To achieve comparable cost of sales figures in the SMB segment, a sales team must bring in, process and handle orders more frequently. The “touch rate” is decisive here and represents increased communication with the customer. Having a virtual sales team can be extremely beneficial in such scenarios: it increases the number of customer contacts, e.g. since travel time can be replaced by contact time, and makes sales staff more available to the customer. Both factors result in shortened sales cycles and more contracts in a specified time period. This cost-effective coverage of the SMB segments through virtual sales and virtual resources is roughly 35 percent less expensive than conventional field sales.

Of course, not every contract can be signed “virtually”. But experience shows that even demanding products and solutions are sold successfully using virtual measures. Today, even industrial and pharmaceutical products can be sold by phone and email – and acceptance is growing, especially since customers also don’t have to spend as much time on their decisions or waste their time in countless meetings with field sales representatives.
Outsourcers use performance management as a standard process to guide sales. This creates transparency that extends all the way down to the day-to-day evaluation of success at the staff level.

This transparency also makes it possible to precisely specify the sales performance of the individual teams or countries, facilitates the identification of best practices and aids in making decisions on future investments in new and existing markets. The flexibility offered by outsourcers is particularly attractive to major corporations, which in most cases can immediately change how they use their sales service providers to adapt to sudden market changes. The outsourcer thus eliminates risk at different levels.

Moreover, the consolidation of complete sales teams through centralized sales activities at one location provides the basis for savings in overhead and management resources.  The service provider then needs only one management team to steer the entire sales activities for a region. Consolidation can thus generate savings of up to 20 percent – without even considering the synergies from managing sales more efficiently.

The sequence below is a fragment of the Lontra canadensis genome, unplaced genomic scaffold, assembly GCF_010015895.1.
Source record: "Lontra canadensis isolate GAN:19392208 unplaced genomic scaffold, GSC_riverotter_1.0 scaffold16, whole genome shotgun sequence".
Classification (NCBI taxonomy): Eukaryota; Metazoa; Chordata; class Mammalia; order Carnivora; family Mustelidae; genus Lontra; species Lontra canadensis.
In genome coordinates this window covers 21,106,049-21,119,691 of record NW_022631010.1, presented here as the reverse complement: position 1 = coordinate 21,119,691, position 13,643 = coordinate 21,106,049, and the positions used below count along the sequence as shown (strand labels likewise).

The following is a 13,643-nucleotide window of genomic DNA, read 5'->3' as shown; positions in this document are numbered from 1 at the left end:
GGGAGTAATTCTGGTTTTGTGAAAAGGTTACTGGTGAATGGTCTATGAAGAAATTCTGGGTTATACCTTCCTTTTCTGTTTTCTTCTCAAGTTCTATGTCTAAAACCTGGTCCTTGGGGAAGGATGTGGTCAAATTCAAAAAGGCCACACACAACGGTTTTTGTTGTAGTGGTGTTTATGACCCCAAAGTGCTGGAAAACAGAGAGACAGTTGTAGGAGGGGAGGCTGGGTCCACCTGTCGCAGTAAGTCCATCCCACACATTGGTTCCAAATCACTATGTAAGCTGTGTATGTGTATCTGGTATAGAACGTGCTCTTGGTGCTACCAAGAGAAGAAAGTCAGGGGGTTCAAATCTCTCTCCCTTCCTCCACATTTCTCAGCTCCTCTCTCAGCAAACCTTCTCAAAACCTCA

Transnational standardization of processes such as reporting, training, knowledge management and performance management exposes even more energy saving potential. Time and resources are used more efficiently and sales regions become comparable thanks to benchmarks. Standardization also means enhanced quality.

And last but not least, both corporations and SMBs benefit from the constant level of quality and service of their sales activities.

One or more outsourcers?

Outsourcers provide valuable services – especially when it comes to covering international markets. But corporations and SMBs alike fear dependency, a loss of control and hidden costs. A common strategy to counteract this is to get multiple outsourcers involved. This often results in fragmentation, uncoordinated processes and a lack of comparability.

But there are also advantages to using more than one outsourcer in a region. These include benchmarking of partners for more sales success and security aspects with regard to business continuity. A multi-vendor strategy is recommended only if the loss of a service provider would have fatal consequences. Potential outsourcers should be thoroughly examined, and then collaboration can be progressively intensified over time. An outsourcer must understand your products and embody your values. Quality should always be the measure used for decisions. After all, these are your customers!

Philipp Grimm
is a sales manager responsible for Global Key Accounts at the SELLBYTEL Group.

Picture: NASA/Goddard Space Flight Center [Public domain], via Wikimedia Commons